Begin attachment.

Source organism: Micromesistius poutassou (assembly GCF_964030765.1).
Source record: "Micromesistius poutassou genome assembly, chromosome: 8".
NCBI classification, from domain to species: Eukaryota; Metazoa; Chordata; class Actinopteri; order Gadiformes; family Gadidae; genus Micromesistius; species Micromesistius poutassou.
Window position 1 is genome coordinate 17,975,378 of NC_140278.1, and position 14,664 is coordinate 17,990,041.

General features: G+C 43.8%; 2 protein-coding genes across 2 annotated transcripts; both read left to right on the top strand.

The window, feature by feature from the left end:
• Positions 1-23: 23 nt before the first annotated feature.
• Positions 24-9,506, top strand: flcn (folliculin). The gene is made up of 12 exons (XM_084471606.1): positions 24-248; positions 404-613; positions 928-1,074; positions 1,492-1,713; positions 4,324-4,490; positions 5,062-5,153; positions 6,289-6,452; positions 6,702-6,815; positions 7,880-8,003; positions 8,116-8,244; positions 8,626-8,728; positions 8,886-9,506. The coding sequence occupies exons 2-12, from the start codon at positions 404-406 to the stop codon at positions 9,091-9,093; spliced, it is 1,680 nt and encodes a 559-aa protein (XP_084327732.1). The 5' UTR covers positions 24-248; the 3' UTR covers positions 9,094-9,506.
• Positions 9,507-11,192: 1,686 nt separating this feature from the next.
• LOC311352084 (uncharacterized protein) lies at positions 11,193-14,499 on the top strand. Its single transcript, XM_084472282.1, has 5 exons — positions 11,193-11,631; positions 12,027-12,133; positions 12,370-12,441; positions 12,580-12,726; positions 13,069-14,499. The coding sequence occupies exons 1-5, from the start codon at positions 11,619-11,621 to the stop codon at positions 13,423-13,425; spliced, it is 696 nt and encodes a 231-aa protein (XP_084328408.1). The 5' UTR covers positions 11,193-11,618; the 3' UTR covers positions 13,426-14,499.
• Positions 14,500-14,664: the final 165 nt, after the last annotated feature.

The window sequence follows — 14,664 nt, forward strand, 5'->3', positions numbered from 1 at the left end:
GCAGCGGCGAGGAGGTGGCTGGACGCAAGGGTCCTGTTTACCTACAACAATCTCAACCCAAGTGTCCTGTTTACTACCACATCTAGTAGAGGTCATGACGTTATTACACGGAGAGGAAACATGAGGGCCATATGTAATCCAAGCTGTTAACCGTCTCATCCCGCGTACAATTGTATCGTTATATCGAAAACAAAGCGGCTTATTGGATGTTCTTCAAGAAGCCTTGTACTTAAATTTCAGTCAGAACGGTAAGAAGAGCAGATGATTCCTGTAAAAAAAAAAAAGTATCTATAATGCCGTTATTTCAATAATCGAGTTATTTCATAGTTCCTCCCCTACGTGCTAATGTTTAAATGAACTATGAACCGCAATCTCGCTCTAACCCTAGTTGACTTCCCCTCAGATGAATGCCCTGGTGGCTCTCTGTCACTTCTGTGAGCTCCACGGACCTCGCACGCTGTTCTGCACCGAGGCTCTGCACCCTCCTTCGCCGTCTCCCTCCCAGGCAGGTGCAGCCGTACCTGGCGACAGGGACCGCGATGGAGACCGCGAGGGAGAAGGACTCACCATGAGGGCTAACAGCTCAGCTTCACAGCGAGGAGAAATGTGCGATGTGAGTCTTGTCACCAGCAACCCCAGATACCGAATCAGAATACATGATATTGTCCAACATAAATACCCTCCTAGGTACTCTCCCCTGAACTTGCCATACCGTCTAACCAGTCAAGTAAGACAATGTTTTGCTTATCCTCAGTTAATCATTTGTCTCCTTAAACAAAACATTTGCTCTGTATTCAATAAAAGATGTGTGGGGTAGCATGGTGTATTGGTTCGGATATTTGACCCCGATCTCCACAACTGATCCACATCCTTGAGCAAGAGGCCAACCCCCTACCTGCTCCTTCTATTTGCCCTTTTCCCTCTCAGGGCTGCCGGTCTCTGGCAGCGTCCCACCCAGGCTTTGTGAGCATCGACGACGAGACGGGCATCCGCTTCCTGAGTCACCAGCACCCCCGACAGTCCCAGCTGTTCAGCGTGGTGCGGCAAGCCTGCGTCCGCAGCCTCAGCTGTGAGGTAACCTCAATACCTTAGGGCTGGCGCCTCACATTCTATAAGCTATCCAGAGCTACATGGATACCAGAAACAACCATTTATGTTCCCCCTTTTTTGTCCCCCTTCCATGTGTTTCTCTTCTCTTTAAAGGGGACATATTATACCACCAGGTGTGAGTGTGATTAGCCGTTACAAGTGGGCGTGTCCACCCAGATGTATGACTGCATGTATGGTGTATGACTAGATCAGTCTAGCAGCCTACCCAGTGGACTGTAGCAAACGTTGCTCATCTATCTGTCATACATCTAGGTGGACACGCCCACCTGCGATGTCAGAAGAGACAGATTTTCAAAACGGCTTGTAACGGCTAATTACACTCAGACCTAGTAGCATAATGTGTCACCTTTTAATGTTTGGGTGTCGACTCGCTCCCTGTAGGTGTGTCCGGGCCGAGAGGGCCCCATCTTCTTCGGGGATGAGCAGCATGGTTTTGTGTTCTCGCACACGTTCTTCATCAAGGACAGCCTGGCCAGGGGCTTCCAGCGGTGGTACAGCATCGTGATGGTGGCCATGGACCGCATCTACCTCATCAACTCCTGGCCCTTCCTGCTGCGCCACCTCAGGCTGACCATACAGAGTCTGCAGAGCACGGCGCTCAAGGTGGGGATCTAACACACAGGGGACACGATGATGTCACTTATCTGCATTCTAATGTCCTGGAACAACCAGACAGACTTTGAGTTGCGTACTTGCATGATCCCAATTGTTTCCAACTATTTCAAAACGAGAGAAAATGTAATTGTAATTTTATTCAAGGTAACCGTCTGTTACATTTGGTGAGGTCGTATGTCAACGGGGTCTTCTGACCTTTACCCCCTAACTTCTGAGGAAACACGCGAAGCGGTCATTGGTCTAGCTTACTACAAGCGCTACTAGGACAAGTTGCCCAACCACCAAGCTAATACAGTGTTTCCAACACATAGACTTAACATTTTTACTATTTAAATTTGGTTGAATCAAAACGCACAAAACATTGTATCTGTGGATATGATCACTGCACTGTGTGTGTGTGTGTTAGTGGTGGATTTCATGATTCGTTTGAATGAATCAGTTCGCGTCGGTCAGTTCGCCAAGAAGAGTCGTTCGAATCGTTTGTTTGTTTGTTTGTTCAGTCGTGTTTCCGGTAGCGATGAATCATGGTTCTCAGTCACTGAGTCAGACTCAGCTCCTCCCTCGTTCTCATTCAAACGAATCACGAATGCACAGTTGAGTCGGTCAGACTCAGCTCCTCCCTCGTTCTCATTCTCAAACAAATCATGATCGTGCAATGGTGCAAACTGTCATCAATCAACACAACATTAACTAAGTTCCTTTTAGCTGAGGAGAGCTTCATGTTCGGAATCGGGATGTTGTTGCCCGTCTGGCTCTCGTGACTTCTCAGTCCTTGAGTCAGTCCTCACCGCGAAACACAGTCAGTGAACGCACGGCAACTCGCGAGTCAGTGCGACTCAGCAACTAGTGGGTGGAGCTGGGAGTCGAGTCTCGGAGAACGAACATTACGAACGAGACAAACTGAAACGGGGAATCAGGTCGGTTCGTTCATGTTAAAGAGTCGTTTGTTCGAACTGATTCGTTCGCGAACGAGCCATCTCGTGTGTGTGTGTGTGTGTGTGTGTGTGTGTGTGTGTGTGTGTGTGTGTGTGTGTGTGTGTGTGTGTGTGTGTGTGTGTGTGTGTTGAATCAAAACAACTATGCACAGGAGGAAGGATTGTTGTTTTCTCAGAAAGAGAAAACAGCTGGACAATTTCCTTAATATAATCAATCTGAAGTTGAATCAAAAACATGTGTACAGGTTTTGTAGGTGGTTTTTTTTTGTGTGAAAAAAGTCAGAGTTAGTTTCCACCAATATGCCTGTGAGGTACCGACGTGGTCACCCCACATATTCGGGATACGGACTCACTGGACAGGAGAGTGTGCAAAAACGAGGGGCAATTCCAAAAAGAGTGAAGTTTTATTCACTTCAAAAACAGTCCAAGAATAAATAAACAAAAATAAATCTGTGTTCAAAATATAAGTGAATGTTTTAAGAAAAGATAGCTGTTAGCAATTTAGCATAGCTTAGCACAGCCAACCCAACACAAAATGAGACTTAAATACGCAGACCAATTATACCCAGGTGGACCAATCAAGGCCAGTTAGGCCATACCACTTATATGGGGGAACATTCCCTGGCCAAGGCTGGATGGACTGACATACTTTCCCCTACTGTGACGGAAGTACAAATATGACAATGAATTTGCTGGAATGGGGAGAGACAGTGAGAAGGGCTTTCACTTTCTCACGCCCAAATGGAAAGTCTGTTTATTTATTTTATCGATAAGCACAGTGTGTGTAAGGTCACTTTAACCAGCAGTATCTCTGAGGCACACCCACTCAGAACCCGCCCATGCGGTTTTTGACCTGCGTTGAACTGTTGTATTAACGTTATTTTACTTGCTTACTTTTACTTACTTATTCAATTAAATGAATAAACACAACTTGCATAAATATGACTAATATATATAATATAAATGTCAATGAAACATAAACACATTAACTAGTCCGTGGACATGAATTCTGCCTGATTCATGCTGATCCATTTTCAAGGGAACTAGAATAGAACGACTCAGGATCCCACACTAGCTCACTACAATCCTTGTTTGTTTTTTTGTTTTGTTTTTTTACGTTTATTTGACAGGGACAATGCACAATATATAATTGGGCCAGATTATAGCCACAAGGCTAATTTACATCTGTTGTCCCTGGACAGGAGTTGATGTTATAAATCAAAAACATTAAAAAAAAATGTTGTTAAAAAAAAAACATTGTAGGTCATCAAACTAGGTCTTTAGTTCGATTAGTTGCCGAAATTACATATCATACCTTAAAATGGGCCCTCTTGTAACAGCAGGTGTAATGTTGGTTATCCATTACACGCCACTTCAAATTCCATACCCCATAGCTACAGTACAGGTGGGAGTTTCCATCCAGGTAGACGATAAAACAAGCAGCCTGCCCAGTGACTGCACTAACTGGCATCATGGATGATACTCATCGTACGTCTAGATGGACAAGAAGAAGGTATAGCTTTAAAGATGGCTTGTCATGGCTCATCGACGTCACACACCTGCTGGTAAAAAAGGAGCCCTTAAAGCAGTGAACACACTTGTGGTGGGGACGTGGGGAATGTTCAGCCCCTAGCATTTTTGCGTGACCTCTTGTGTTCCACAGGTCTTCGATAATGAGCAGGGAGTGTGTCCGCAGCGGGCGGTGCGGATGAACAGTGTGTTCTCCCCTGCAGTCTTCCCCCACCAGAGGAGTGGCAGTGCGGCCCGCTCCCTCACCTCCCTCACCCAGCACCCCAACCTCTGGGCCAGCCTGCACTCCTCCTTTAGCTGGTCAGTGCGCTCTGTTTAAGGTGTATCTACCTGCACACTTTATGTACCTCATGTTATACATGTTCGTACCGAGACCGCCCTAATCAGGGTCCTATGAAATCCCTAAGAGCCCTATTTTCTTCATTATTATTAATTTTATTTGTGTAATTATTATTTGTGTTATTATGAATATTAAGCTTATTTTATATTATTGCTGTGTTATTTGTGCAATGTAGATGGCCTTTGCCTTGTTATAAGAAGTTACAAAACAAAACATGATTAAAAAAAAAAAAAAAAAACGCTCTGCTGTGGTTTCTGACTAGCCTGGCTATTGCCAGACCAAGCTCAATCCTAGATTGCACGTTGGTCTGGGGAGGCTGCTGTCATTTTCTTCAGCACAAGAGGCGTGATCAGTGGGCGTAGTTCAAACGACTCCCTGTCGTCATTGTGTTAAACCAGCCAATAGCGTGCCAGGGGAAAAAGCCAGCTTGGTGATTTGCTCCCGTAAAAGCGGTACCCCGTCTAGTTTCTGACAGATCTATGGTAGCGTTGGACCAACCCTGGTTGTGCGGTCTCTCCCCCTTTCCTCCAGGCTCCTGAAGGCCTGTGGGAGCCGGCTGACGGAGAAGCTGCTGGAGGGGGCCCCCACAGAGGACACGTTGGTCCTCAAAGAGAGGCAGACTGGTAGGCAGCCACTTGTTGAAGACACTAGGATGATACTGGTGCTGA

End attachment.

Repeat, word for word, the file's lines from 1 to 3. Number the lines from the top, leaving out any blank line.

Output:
Source organism: Micromesistius poutassou (assembly GCF_964030765.1).
Source record: "Micromesistius poutassou genome assembly, chromosome: 8".
NCBI classification, from domain to species: Eukaryota; Metazoa; Chordata; class Actinopteri; order Gadiformes; family Gadidae; genus Micromesistius; species Micromesistius poutassou.